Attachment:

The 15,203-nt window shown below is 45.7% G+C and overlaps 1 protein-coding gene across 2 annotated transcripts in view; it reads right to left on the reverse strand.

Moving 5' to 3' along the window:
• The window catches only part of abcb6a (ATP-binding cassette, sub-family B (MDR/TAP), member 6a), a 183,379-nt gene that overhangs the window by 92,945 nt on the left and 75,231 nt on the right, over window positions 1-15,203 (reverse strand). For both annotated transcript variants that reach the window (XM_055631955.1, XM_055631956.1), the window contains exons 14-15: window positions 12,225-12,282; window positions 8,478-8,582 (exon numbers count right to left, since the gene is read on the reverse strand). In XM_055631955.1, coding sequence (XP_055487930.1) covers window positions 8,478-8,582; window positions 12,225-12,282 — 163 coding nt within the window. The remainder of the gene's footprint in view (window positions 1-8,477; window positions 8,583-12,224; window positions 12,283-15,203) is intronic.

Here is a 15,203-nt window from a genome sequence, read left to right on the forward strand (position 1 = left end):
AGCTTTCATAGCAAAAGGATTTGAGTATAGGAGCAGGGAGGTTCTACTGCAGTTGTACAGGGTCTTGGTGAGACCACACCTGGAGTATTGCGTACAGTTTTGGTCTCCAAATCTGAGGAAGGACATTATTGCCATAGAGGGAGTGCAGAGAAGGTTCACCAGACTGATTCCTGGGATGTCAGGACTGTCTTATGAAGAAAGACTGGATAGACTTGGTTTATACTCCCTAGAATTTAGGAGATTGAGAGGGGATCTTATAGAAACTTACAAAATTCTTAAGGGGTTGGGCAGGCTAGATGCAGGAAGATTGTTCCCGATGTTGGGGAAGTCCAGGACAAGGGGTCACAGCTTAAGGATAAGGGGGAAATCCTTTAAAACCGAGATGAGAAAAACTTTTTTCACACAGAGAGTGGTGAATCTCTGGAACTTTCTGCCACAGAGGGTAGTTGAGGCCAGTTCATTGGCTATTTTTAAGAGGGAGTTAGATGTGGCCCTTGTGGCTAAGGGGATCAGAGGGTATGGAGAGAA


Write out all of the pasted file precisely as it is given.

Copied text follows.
The 15,203-nt window shown below is 45.7% G+C and overlaps 1 protein-coding gene across 2 annotated transcripts in view; it reads right to left on the reverse strand.

Moving 5' to 3' along the window:
• The window catches only part of abcb6a (ATP-binding cassette, sub-family B (MDR/TAP), member 6a), a 183,379-nt gene that overhangs the window by 92,945 nt on the left and 75,231 nt on the right, over window positions 1-15,203 (reverse strand). For both annotated transcript variants that reach the window (XM_055631955.1, XM_055631956.1), the window contains exons 14-15: window positions 12,225-12,282; window positions 8,478-8,582 (exon numbers count right to left, since the gene is read on the reverse strand). In XM_055631955.1, coding sequence (XP_055487930.1) covers window positions 8,478-8,582; window positions 12,225-12,282 — 163 coding nt within the window. The remainder of the gene's footprint in view (window positions 1-8,477; window positions 8,583-12,224; window positions 12,283-15,203) is intronic.

Here is a 15,203-nt window from a genome sequence, read left to right on the forward strand (position 1 = left end):
AGCTTTCATAGCAAAAGGATTTGAGTATAGGAGCAGGGAGGTTCTACTGCAGTTGTACAGGGTCTTGGTGAGACCACACCTGGAGTATTGCGTACAGTTTTGGTCTCCAAATCTGAGGAAGGACATTATTGCCATAGAGGGAGTGCAGAGAAGGTTCACCAGACTGATTCCTGGGATGTCAGGACTGTCTTATGAAGAAAGACTGGATAGACTTGGTTTATACTCCCTAGAATTTAGGAGATTGAGAGGGGATCTTATAGAAACTTACAAAATTCTTAAGGGGTTGGGCAGGCTAGATGCAGGAAGATTGTTCCCGATGTTGGGGAAGTCCAGGACAAGGGGTCACAGCTTAAGGATAAGGGGGAAATCCTTTAAAACCGAGATGAGAAAAACTTTTTTCACACAGAGAGTGGTGAATCTCTGGAACTTTCTGCCACAGAGGGTAGTTGAGGCCAGTTCATTGGCTATTTTTAAGAGGGAGTTAGATGTGGCCCTTGTGGCTAAGGGGATCAGAGGGTATGGAGAGAA